Many companies mistakenly believe that registering a trademark or copyright with the U.S. Government provides sufficient protection and remedies, and, therefore, do not take the extra step to record trademarks or copyrights with U.S. Customs and Border Protection (U.S. Customs).
The processes achieve two completely different goals.
Registering a trademark with the U.S. Patent and Trademark Office (USPTO) or copyright with the U.S. Copyright Office gives public notice of one’s ownership of the trademark or copyright. On the other hand, the purpose of recording a trademark or copyright with U.S. Customs is to partner with the agency in preventing the unauthorized importation of merchandise that bears a recorded trademark or copyright. U.S. Customs prevents counterfeit and otherwise infringing products from entering or exiting the United States for registered trademark or copyright holders who have recorded their trademarks or copyrights with Customs.
U.S. Customs officials may detect infringing merchandise at the time of entry into the United States. When you record trademarks or copyrights with Customs, the information is entered into an electronic database accessible to U.S. Customs officers around the world. U.S. Customs uses this information to target suspect shipments for the purpose of physically examining merchandise which ultimately prevents the importation or exportation of infringing goods.
Advantages to Recording a Trademark or Copyright with Customs
The first and most obvious advantage to recording a trademark or copyright with U.S. Customs is that the agency will monitor and seize infringing merchandise at the ports of entry. Because U.S. Customs does this, the trademark or copyright holder does not have to locate and prosecute every unauthorized importer, distributor, or retailer illegally using its trademark or copyright. Just think, for a measly $190, U.S. Customs is your personal police man at the border, protecting your rights!
In 2021, U.S. Customs seized more than 27,000 shipments that infringed intellectual property rights (IPR). The total estimated manufacturer’s suggested retail price (MSRP) of the seized goods was valued at $3.3 billion. Tactical interagency collaboration with the IPR Center resulted in 388 arrests, with 155 indictments, and 100 convictions related to IP crimes. In 2021, wearing apparel/accessories comprised the highest total of merchandise seized at 30% and watches and jewelry were the most valued products seized with an MSRP value of over $1.18 billion dollars. Due to the COVID-19 pandemic, CBP also seized many counterfeit and unapproved COVID-19 products such as test kits, face masks, and medication. To no surprise, in 2021, 57% of all counterfeited goods seized were manufactured in China and held a total estimated MSRP value of approximately $1.9 billion.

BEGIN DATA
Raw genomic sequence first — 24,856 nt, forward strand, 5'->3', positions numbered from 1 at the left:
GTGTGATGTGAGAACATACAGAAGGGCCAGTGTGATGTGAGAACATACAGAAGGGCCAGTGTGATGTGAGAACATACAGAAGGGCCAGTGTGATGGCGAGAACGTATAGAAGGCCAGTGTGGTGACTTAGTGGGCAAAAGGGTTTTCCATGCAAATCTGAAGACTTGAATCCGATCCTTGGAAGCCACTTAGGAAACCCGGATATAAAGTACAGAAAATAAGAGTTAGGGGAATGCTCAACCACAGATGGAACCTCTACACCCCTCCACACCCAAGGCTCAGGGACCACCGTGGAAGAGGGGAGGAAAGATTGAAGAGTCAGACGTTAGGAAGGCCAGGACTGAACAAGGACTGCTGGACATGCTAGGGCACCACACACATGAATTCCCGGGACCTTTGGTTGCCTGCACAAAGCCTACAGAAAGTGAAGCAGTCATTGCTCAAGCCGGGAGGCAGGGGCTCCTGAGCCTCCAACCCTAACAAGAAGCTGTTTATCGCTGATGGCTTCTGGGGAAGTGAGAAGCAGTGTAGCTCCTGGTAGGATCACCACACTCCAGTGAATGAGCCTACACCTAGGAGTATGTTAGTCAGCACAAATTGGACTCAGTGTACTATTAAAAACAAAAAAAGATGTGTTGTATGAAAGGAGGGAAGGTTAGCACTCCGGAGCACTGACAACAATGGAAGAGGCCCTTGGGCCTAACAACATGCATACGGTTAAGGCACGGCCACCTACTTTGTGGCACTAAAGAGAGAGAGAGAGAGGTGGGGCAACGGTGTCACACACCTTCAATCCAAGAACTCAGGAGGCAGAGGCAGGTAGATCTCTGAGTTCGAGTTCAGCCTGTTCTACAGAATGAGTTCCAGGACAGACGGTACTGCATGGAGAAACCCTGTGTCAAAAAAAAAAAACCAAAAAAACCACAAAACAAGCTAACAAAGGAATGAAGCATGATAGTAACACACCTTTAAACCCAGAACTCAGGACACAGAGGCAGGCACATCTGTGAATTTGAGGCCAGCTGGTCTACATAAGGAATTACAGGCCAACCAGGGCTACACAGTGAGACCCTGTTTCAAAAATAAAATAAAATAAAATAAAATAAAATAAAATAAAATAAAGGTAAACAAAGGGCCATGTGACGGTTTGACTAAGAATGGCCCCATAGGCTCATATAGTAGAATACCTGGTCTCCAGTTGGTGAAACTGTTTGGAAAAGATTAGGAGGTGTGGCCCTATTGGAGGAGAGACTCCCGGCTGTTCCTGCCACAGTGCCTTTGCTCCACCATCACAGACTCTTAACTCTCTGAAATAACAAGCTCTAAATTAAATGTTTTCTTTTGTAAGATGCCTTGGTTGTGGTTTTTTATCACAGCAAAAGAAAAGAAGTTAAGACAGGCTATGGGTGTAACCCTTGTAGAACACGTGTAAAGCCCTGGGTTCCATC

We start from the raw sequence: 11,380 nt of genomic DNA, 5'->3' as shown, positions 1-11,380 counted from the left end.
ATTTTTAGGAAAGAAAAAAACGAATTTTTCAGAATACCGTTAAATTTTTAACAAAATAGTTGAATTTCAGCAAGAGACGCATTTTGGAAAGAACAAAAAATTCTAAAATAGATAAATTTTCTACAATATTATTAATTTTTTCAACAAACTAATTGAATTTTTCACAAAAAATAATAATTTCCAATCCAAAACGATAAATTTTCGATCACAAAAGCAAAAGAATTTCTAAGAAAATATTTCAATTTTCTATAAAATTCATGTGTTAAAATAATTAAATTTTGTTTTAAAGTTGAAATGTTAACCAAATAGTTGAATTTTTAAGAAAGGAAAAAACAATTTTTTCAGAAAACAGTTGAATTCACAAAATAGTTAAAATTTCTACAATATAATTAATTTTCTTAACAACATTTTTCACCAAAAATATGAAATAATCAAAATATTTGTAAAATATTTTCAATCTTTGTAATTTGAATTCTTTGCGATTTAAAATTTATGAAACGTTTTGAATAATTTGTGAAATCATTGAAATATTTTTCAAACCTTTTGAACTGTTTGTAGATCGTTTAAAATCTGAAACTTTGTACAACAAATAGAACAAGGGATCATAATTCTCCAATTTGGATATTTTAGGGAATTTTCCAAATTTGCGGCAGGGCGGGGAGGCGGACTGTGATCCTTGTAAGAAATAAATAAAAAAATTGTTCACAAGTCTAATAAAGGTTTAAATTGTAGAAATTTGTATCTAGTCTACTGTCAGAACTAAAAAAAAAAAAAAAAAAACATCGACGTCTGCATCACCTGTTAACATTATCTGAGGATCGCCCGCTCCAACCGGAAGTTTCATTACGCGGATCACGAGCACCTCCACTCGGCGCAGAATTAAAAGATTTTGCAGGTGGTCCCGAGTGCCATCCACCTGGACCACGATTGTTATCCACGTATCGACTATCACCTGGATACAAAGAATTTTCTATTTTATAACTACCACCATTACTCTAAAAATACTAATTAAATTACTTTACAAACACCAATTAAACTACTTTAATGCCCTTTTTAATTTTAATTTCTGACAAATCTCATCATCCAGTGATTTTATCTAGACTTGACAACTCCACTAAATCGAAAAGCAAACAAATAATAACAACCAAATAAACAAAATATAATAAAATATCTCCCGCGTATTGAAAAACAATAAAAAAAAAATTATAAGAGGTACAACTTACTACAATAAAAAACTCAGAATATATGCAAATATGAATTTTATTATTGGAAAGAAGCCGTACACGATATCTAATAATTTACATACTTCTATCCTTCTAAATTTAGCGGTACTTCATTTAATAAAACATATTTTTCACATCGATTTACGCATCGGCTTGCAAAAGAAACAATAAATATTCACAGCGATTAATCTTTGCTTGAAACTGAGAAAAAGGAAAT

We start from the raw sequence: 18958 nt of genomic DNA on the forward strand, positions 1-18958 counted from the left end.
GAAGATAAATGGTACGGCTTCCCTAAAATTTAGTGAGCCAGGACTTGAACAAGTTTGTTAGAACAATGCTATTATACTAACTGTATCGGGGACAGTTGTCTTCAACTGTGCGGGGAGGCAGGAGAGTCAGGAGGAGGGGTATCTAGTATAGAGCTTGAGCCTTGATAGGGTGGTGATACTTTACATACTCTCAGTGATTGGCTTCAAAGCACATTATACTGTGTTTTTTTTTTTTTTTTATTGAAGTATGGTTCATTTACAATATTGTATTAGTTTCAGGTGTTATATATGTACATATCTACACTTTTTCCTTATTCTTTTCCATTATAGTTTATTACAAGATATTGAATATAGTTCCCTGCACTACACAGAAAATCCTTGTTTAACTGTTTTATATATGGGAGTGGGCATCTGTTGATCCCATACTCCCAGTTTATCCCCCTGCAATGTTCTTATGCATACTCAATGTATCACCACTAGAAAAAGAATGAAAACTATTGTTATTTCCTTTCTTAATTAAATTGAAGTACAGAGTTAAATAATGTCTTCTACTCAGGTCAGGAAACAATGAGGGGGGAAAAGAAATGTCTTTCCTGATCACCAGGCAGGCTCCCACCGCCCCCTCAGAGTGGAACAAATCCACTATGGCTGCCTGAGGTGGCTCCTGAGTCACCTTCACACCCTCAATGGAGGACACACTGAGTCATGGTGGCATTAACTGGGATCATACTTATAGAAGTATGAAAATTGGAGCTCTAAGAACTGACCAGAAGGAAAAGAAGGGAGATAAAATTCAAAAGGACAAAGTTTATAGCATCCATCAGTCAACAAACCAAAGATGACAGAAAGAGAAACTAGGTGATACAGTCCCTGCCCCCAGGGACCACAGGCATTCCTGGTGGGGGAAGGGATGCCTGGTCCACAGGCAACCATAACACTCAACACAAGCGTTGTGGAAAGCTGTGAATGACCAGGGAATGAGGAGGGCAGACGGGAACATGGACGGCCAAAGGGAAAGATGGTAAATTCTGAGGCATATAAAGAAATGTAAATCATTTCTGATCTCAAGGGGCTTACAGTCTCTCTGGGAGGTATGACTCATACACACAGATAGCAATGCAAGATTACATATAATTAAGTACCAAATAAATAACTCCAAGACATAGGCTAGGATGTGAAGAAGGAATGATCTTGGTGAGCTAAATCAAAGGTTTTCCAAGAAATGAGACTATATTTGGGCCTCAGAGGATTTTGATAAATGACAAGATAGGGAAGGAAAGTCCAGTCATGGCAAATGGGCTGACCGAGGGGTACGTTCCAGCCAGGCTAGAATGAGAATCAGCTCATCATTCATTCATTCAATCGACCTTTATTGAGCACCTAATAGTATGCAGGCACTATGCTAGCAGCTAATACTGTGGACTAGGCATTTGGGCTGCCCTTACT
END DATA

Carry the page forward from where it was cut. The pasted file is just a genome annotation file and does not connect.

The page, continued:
Second, U.S. Customs has the authority to issue monetary fines against anyone who facilitates the attempted introduction into the United States of seized and forfeited counterfeit merchandise.
Third, U.S. Customs may go to the U.S. Attorney’s Office and request that those involved in the illegal activity be criminally prosecuted under the Trademark Counterfeiting Act of 1984. First-time violators of the Act are subject to penalties of up to ten years imprisonment and/or a $2 million fine, while repeat offenders are subject to 20 years imprisonment and/or a fine of up to $5 million.
Finally, U.S. Customs may coordinate and participate in raids on counterfeit production facilities internationally. U.S. Customs officers located at American embassies around the world routinely cooperate with foreign law enforcement agencies and share information for the criminal prosecution of manufacturers and exporters of counterfeit merchandise located overseas.
Customs e-Recordation System
Trademark and copyright recordations are filed online with U.S. Customs’ IPR e-Recordation online system. The applicable U.S. Customs regulations are found in 19 C.F.R. Part 133, and there specific questions that are asked on the application that you must be prepared to answer (the system does time out, so ensure you have your answers ready to go!).
The following is a checklist of the information necessary to submit an trademark or copyright recordation with CBP: